Parents and the people who care about children understood how different the child’s reality is from our, more or less, adulterated version. What does adulterated mean? Tainted, mixed, polluted, contaminated. What we call reality is filtered by experience, our ideas, beliefs and fantasies, and yet, filtered is what we see. It is our reality. Adulterated is normal and we rarely pause to consider that what is normal for us is not normal for our children. Not seeing this difference we impose our interpretation of reality on our children, often with painful consequences.
Carly Elizabeth is fast approaching the 3.5 mark. This evening we were laying on bed, she in her robe and I in my scruffies. “I want a snack,’ she announced. “How about peeing and pajamas,” I replied. “I want a snack,” she repeated. Pretending to be a dictator, I roared, arms waving, “what about peeing and pajamas!” Laughing, she insisted, “I want a snack.” After two more rounds I asked, “what snack do you want?” “I’ll show you,” she said. “OK, let’s go,” and we ran to the pantry, she arriving first, of course.
It is astonishing how perceptive and sophisticated this 3.5-year-old is, appropriate humor being the key. Humor is very complex, often saying one thing and meaning quite another. Perceiving on the spot and understanding the play, then returning with an equally flipped-meaning response is very complicated, and yet, Carly plays along and initiates this wit regularly. Appreciating this exploding capacity levels and equalizes the relationship. No, Carly does not have the experience to cut jokes about Nietzsche, but the underlying capacity is already well developed. All she needs is a playmate. Not a dictator.
How often have you heard a parent or grandparent say to a child, after someone does something nice, “now, say thank you.” It sounds like bragging, but far from it. We have never said to Carly, “say thank you,” and yet she says thank you seamlessly when another hands her toast with jam or lifts her into the waiting car, not because we tell her to. She simply mirrors how she is treated. After our snack, our pee party, and pajamas are in place, she reaches for a book. “I need my glasses for this one,” I say. “I’ll get them,” she says and returns in a snap. “Thank you,” I say. “You are welcome,” she replies.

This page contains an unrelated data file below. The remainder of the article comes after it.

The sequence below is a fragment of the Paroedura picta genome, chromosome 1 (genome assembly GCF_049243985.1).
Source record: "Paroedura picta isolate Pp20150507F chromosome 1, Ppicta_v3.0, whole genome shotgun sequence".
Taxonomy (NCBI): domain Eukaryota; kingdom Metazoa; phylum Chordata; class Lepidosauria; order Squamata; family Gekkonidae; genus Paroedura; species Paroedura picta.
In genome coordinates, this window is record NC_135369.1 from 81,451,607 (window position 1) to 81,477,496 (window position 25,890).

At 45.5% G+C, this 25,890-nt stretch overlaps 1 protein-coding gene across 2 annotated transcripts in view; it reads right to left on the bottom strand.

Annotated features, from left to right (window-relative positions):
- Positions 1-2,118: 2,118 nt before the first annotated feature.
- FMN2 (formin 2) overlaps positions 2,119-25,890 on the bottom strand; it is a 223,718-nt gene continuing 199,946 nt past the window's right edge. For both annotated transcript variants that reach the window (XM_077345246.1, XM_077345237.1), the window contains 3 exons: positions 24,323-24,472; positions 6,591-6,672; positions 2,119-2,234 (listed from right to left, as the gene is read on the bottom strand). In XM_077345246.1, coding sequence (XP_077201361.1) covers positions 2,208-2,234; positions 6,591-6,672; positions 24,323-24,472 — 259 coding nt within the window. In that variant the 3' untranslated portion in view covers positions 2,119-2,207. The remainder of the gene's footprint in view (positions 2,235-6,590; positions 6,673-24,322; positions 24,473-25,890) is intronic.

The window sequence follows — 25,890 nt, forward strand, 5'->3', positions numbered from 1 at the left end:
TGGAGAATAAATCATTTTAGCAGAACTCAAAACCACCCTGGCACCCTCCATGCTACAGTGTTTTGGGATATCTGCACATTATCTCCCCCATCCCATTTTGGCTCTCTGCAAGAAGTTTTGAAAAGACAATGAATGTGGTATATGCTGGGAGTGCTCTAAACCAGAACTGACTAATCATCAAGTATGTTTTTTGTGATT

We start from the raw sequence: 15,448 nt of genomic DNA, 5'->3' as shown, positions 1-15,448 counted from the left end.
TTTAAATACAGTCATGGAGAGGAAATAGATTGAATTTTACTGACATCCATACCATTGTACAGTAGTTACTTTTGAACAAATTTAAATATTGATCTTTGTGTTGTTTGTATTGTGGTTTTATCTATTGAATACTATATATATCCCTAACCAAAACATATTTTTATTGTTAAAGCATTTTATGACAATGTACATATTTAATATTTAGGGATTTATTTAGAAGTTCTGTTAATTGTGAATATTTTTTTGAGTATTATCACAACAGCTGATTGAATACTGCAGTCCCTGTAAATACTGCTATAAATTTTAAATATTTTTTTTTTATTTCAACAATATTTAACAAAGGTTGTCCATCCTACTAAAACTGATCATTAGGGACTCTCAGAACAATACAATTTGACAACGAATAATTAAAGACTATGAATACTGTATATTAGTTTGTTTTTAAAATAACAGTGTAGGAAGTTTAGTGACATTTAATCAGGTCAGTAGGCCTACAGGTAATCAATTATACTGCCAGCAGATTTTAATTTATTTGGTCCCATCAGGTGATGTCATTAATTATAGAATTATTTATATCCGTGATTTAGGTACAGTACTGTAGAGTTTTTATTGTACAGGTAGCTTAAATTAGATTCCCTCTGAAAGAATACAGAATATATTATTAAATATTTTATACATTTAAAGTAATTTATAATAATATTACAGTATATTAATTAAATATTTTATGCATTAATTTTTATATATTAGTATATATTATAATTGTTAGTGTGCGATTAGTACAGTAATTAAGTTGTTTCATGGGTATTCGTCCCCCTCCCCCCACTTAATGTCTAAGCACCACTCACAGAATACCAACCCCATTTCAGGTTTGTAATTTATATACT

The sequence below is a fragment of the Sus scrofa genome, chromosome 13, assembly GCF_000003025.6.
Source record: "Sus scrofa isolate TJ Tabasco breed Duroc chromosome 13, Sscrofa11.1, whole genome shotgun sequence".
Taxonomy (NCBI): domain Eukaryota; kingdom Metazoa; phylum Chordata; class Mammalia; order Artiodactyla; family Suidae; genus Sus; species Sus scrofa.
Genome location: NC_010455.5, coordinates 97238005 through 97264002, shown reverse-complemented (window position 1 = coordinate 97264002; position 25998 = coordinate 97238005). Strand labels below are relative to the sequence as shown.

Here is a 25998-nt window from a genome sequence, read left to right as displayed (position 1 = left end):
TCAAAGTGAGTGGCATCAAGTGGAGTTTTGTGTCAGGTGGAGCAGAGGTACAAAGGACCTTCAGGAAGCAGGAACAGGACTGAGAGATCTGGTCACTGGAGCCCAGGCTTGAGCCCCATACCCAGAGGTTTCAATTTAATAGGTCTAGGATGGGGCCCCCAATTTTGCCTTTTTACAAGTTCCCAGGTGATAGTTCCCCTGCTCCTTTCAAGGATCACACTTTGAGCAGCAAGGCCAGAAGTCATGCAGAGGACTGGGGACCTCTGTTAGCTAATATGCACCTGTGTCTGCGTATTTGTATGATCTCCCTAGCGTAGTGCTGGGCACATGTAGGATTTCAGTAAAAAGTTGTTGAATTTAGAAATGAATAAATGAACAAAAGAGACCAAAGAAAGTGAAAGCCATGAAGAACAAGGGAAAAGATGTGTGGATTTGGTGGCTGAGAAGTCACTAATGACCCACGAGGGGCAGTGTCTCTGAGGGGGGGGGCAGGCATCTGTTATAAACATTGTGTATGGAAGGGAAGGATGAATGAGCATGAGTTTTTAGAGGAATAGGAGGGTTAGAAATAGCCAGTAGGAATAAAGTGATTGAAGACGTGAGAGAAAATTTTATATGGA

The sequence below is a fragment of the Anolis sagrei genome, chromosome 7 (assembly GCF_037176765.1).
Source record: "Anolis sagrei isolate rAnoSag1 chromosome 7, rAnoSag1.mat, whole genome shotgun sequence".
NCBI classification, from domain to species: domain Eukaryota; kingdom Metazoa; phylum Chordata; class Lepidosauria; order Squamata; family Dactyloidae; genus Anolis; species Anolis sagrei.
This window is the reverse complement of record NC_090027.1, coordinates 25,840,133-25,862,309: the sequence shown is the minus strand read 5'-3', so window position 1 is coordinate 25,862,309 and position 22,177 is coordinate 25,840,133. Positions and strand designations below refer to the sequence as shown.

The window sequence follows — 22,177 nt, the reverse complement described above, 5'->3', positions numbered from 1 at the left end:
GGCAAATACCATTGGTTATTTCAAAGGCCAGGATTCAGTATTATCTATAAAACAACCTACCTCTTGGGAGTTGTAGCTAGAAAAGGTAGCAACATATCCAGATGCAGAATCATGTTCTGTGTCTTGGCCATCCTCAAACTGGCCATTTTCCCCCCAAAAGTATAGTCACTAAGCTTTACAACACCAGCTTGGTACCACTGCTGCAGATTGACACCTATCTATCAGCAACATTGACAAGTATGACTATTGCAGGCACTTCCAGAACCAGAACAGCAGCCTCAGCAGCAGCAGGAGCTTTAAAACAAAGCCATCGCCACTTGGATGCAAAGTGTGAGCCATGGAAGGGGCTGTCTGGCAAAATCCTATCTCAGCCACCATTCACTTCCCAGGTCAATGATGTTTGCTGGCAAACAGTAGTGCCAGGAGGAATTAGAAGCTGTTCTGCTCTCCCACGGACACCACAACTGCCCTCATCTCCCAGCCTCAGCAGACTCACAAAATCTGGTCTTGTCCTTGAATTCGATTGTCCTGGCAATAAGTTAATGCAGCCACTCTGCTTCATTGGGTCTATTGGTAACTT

Because I sincerely see Carly as competent and respect that her interests and needs are as real and important to her as my interests and needs are to me, she feels seen and appreciated for who she is. This is not spoiling the child. It is seeing them as they are. I say this at 3.5 but it was equally true at birth, at six weeks, at six months and at two years, even though what she was interested in and needed was completely different at each age and stage. Coupled with this respect and appreciation is a keen empathic awareness that Carly’s world, her reality, is completely different from my own. She is more absorbed in ‘what is’ than I am. Her world is still highly sensory. Verbal abstractions are just that, abstract. She listens with quiet attention while completely absorbed in the sand pouring from the pail. To her, however, the sand is more real, much more engaging and therefore important. I appreciate that it will take several nudges before she disengages from the sand and reacts to my abstraction, like; ‘it’s time to go.’ Knowing this, I start a little early with a hint or suggest a strawberry would taste really yummy. “One more screaming ride down the driveway on the scooter and it will be time for coconut milk.” Hint. Hint.
In a way, I’m a Pied Piper, leading with play, redirecting what might become conflict with humor and story. Then, when I need to be serious, when I need Carly to give careful attention, I say so, and she does. But, that is really rare. Most of the time we are having fun. Serious slips in-between.
If I assumed, as many do, that Carly shares my reality, is as focused on semantic abstractions as I am, is living in the past and future, we’re in trouble. Carly is still a child of the dream. Her brainwaves resonate in a different frequency. I have to slip into her world and then communicate. Not expect her to operate at my level, to live in my adult world. I have to shift mental gears when I communicate. That takes time and attention. But the payoff is enormous; very little conflict, a greater feeling of being together, when serious is needed there is careful attention, when I have important needs she is there for me, at 3.5. This attunement functions like a compass. It brings our relationship into playful coherence. Not sharing this attunement might be compared to two travelers looking at two compasses, pointing in different directions insisting theirs is right. “This way.” “No, this way.” This shifting into the child’s world works every time; at three days, three months, or three years. Try it, and watch conflicts melt away like snowflakes on your nose.